Thursday, March 16, 2006

Introverts

There's a great article called "Caring for Your Introvert: The habits and needs of a little-understood group" by Jonathan Rauch at "The Atlantic Online" that perfectly sums up my personality. Here's a brief excerpt from the beginning that lays it out pretty well:

Do you know someone who needs hours alone every day? Who loves quiet conversations about feelings or ideas, and can give a dynamite presentation to a big audience, but seems awkward in groups and maladroit at small talk? Who has to be dragged to parties and then needs the rest of the day to recuperate? Who growls or scowls or grunts or winces when accosted with pleasantries by people who are just trying to be nice?

If so, do you tell this person he is "too serious," or ask if he is okay? Regard him as aloof, arrogant, rude? Redouble your efforts to draw him out?

If you answered yes to these questions, chances are that you have an introvert on your hands—and that you aren't caring for him properly.


I also loved this line:

Remember, someone you know, respect, and interact with every day is an introvert, and you are probably driving this person nuts.


I think a lot of people misunderstand what introverts are, mistaking it for shyness, or arrogance, or rudeness, or some other social malady. It isn't necessarily any of those things, as Rauch explains:

Introverts are not necessarily shy. Shy people are anxious or frightened or self-excoriating in social settings; introverts generally are not. Introverts are also not misanthropic, though some of us do go along with Sartre as far as to say "Hell is other people at breakfast." Rather, introverts are people who find other people tiring.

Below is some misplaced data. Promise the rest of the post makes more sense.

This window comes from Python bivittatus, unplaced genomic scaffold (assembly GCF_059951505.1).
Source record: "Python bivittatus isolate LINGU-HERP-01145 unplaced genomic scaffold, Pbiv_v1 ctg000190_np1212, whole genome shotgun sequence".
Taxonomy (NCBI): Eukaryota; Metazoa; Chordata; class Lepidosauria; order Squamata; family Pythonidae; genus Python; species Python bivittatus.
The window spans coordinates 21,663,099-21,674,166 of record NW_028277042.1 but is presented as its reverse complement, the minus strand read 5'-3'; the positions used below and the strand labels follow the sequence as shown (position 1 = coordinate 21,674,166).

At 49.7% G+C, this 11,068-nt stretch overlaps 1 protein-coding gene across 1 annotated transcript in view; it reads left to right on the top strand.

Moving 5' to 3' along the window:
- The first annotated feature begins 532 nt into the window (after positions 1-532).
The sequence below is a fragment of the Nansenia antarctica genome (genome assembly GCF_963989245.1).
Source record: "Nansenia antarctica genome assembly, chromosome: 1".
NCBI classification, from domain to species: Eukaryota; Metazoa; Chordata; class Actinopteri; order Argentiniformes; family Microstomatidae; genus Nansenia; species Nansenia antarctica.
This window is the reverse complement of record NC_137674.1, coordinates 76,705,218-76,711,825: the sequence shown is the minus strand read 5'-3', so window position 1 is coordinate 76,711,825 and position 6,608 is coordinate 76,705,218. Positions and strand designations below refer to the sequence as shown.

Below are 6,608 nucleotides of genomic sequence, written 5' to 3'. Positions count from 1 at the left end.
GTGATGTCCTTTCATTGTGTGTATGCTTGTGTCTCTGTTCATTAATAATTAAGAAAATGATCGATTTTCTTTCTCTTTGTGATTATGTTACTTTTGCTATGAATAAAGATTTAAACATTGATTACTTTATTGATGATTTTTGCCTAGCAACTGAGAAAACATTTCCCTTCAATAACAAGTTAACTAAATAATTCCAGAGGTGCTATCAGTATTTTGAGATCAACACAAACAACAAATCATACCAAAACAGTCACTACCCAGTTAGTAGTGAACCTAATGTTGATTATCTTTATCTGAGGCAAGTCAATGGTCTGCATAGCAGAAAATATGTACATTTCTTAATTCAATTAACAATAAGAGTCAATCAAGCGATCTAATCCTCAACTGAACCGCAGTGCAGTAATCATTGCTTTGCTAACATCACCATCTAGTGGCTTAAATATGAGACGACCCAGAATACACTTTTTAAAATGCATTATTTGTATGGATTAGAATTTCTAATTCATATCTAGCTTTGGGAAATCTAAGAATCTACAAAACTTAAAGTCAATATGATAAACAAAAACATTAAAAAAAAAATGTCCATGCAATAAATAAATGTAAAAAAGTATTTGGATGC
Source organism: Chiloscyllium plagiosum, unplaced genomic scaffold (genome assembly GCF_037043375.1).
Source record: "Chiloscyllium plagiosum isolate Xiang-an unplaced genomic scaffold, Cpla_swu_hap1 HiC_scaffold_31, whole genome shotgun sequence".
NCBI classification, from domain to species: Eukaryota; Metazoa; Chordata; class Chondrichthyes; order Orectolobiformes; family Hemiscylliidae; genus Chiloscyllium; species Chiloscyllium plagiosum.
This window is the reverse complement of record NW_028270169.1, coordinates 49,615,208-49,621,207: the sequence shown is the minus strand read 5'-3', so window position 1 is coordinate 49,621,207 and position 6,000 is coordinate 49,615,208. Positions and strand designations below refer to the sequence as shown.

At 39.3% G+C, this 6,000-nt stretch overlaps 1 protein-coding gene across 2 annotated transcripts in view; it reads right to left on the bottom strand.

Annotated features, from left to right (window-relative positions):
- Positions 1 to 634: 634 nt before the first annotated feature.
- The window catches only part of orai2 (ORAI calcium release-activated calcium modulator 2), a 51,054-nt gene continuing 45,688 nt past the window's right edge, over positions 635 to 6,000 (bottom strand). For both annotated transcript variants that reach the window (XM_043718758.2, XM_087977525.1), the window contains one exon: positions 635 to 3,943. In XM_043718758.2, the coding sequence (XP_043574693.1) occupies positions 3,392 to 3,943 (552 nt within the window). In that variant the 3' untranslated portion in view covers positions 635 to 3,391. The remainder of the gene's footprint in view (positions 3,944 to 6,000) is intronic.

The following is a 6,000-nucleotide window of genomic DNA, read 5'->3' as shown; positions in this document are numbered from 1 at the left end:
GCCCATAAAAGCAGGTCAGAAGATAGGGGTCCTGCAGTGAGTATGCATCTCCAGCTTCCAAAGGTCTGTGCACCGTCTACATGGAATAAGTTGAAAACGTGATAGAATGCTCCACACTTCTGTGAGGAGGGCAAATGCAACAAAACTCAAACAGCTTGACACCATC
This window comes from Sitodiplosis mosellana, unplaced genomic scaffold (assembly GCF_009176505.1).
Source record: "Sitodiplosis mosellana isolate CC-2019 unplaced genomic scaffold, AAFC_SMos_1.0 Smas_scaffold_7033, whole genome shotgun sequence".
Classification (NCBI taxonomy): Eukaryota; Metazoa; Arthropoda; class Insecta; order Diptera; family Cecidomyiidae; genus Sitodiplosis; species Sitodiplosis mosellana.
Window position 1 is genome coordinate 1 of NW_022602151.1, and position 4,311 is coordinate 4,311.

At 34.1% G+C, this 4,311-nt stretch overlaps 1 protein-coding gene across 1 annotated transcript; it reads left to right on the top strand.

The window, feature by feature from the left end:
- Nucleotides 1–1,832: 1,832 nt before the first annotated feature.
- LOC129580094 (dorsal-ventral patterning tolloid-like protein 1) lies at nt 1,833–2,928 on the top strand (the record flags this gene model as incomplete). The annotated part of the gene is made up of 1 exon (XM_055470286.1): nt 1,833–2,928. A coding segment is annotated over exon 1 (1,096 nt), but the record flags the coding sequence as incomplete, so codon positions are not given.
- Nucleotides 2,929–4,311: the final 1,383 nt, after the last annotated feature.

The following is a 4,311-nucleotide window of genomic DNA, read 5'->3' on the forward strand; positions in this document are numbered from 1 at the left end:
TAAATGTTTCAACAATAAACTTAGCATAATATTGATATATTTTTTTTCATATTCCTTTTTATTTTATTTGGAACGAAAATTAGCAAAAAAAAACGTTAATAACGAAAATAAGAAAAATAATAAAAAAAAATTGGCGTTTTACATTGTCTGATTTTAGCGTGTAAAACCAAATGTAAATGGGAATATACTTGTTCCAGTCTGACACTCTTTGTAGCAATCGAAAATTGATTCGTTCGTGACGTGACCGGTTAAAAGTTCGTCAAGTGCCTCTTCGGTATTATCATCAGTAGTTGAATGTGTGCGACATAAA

Extroverts are energized by people, and wilt or fade when alone. They often seem bored by themselves, in both senses of the expression. Leave an extrovert alone for two minutes and he will reach for his cell phone. In contrast, after an hour or two of being socially "on," we introverts need to turn off and recharge. My own formula is roughly two hours alone for every hour of socializing. This isn't antisocial. It isn't a sign of depression. It does not call for medication. For introverts, to be alone with our thoughts is as restorative as sleeping, as nourishing as eating. Our motto: "I'm okay, you're okay—in small doses." (emphasis mine)


That is so me it's not even funny. I have a very outgoing persona with people in a group setting, telling jokes and keeping people laughing. I have been known in the past to be the life of the party, even, so it's not that I don't know how to get along in social situations. It's that doing so completely wears me out. I lose energy doing it, whereas extroverts gain energy from it.

I highly recommend the entire article, as I would bet that you have an introvert somewhere in your life that you are unaware of and, as Rauch says, you're probably driving them nuts. The link again is here.. Now I need to go take a nap, all this interacting has worn me out!

4 comments:

Jill Phenix Avila said...

rats I didn't realize I bothered you so much.. sniff sniff.. ;) Actually I am an extravert that likes to revert to an introvert to recharge my extravert batteries... =) In other words.. I have to get away from people at least once per day or I will go crazy!!